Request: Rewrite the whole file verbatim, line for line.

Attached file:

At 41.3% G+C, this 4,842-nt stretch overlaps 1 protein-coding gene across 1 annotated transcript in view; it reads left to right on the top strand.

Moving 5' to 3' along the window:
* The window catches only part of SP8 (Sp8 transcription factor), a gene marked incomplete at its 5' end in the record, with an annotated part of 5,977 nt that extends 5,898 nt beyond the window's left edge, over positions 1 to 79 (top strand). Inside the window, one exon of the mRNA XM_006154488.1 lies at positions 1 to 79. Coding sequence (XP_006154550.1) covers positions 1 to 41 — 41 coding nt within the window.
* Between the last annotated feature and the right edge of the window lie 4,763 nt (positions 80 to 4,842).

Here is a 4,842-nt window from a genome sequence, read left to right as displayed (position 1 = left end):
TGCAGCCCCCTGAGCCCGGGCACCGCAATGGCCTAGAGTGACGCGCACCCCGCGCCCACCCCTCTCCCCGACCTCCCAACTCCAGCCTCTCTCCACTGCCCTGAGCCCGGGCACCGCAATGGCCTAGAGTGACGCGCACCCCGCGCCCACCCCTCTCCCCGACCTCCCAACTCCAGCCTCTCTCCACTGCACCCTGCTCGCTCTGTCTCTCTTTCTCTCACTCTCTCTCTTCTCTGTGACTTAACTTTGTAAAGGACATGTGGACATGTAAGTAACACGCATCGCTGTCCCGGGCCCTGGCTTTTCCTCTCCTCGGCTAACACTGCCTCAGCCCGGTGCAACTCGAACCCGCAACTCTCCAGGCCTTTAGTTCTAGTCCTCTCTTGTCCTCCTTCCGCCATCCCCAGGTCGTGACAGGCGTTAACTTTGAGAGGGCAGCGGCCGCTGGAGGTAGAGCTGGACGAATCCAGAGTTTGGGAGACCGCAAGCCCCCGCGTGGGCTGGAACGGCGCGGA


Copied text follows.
At 41.3% G+C, this 4,842-nt stretch overlaps 1 protein-coding gene across 1 annotated transcript in view; it reads left to right on the top strand.

Moving 5' to 3' along the window:
* The window catches only part of SP8 (Sp8 transcription factor), a gene marked incomplete at its 5' end in the record, with an annotated part of 5,977 nt that extends 5,898 nt beyond the window's left edge, over positions 1 to 79 (top strand). Inside the window, one exon of the mRNA XM_006154488.1 lies at positions 1 to 79. Coding sequence (XP_006154550.1) covers positions 1 to 41 — 41 coding nt within the window.
* Between the last annotated feature and the right edge of the window lie 4,763 nt (positions 80 to 4,842).

Here is a 4,842-nt window from a genome sequence, read left to right as displayed (position 1 = left end):
TGCAGCCCCCTGAGCCCGGGCACCGCAATGGCCTAGAGTGACGCGCACCCCGCGCCCACCCCTCTCCCCGACCTCCCAACTCCAGCCTCTCTCCACTGCCCTGAGCCCGGGCACCGCAATGGCCTAGAGTGACGCGCACCCCGCGCCCACCCCTCTCCCCGACCTCCCAACTCCAGCCTCTCTCCACTGCACCCTGCTCGCTCTGTCTCTCTTTCTCTCACTCTCTCTCTTCTCTGTGACTTAACTTTGTAAAGGACATGTGGACATGTAAGTAACACGCATCGCTGTCCCGGGCCCTGGCTTTTCCTCTCCTCGGCTAACACTGCCTCAGCCCGGTGCAACTCGAACCCGCAACTCTCCAGGCCTTTAGTTCTAGTCCTCTCTTGTCCTCCTTCCGCCATCCCCAGGTCGTGACAGGCGTTAACTTTGAGAGGGCAGCGGCCGCTGGAGGTAGAGCTGGACGAATCCAGAGTTTGGGAGACCGCAAGCCCCCGCGTGGGCTGGAACGGCGCGGA